This particular song, I will note, is co-written by my pal Dan Wilson, the former frontman for Semisonic and the fellow who co-wrote the Adele’s absolute monster hit “Someone Like You,” which helped her (and him!) pick up All The Grammys a few years back. When the song list for Traces came out and I saw his credit, I immediately DM’d him “YOU WORKED WITH STEVE PERRY AND YOU DIDN’T TELL ME,” which he found pretty funny. Yeah. Funny. But I’m delighted that they got to work together, and that the song they worked together on is a keeper. I’m looking forward to the rest of this album, and having Steve Perry back in the world of music.

39 Comments on “The Whatever Digest, 9/5/18”

  1. Got me thinking, what is a group of spiders called? Ended up googling for clarity, apparently, it’s a “cluster.” As in, “Fuck! There is a cluster event of spiders on my back porch.”

  2. The entire market yesterday was, depending on what index you look at, flat to down. And the emerging markets indices are, well, 2008ish looking. Which is to say, I don’t think the Kapernick thing had much if any effect on Nike’s stock price.

  3. The Krazy Kaepernick Kontroversy is being produced by a massive multibillion-dollar multinational corporation headquartered in Whitopia, Oregon.


  4. Someone should look and see if Trump has a Nike putter in his bag.

    Or does golf not count in the boycott.

  5. Thanks for your thots on Colin, Nike’s new ad, etc. I agree with what you’ve written.

    As someone who lives to your left one state over, assuming your front door faces north, I too am surrounded by the arrival of the Autumn Spiders. I have 32 windows in my house and I think there is a large brown Autumn Spider outside of each window with several by the kitchen windows due to the patio post light. This morning I counted eight webs on my metal driveway fence. In the morning sun, it was quite a Halloween-y sight.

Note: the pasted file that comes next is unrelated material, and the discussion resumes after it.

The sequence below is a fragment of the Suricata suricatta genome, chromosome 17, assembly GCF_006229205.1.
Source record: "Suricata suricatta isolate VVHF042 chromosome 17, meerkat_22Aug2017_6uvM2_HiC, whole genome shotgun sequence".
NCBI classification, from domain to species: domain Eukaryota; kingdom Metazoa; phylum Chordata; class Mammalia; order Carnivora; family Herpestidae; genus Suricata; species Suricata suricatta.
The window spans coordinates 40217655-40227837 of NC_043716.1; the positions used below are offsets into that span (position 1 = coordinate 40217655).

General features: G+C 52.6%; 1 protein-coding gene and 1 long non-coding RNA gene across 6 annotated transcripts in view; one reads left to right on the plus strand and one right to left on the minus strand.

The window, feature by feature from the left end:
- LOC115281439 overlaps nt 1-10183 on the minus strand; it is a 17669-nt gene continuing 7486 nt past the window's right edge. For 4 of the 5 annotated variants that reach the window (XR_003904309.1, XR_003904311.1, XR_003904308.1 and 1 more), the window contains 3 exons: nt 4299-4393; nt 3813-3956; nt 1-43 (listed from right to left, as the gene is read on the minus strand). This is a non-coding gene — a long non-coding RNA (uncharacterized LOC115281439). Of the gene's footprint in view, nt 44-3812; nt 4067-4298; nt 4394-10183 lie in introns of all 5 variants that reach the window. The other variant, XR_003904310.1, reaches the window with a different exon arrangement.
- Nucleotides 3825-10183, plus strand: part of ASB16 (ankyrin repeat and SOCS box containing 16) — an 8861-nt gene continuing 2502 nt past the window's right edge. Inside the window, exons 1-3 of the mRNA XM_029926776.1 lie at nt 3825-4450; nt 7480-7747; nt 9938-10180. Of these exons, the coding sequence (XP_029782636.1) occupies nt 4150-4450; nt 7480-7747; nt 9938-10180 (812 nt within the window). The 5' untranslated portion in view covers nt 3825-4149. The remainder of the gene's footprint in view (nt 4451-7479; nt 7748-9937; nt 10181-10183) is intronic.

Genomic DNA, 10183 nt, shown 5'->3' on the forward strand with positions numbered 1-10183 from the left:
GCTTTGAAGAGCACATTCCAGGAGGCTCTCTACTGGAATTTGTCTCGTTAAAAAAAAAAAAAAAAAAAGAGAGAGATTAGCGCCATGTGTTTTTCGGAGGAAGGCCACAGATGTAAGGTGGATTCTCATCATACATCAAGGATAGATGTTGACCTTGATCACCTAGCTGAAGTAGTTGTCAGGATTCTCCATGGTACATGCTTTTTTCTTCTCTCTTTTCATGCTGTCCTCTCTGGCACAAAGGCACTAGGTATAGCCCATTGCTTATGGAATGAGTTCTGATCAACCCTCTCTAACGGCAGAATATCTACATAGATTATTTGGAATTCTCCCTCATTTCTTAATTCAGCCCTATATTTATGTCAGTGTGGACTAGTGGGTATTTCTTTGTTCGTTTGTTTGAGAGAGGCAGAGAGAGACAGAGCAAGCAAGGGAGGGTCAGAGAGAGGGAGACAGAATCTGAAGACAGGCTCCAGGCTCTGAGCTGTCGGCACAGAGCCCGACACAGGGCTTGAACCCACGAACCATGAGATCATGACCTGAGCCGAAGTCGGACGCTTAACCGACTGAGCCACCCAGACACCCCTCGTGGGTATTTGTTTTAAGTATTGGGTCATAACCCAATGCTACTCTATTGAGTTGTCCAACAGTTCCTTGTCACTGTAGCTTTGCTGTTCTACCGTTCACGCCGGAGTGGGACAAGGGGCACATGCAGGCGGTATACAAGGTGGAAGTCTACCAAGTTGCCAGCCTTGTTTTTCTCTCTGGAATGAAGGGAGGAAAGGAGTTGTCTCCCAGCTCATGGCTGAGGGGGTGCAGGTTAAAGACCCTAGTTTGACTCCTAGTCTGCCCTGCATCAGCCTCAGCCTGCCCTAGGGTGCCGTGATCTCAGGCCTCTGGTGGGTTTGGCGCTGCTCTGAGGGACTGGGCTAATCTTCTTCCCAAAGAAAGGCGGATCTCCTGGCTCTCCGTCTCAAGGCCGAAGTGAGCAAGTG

I don’t want them in the house or on me, but I do enjoy their habits. They aren’t fond of us human beans and will draw up as small as possible in the middle of the web or, if it’s almost morning anyway, they run to their daytime safe place. If they close up shop for the day normally, as opposed to hiding from me passing by, I have noticed that they cut the web loose and leave only one line to begin on in the evening. At least, the ones by the kitchen windows do that.

    For someone who was terrified of spiders as a child and younger woman, I am amazed at my interest and appreciation of them now. But again – NOT in the house or heaven forbid, on me.

  6. As a more or less conservative type person I would love to blast the idea that the whole Kapernick hated = racism thing as hogwash. Unfortunately as an honest person, I cannot. He was never that good of a quarterback outside of a specific RPO format that does not translate well to most other teams but it does seem weird that he is still out of the league. However what really sells it for me is that the same thing is happening to Eric Reid, a very good safety who is likewise unemployed.

  7. Can someone explain to me how kneeling is disrespectful? Sitting would be disrespectful, but kneeling is a symbol of subservience and submission; I don’t understand how it can be disrespectful to the military, the country or the flag. I can understand an argument on how it’s disrespectful to cops since it’s Kapernick’s protest against police brutality, but the reason he’s kneeling instead of sitting is explicitly to respect the military and the country.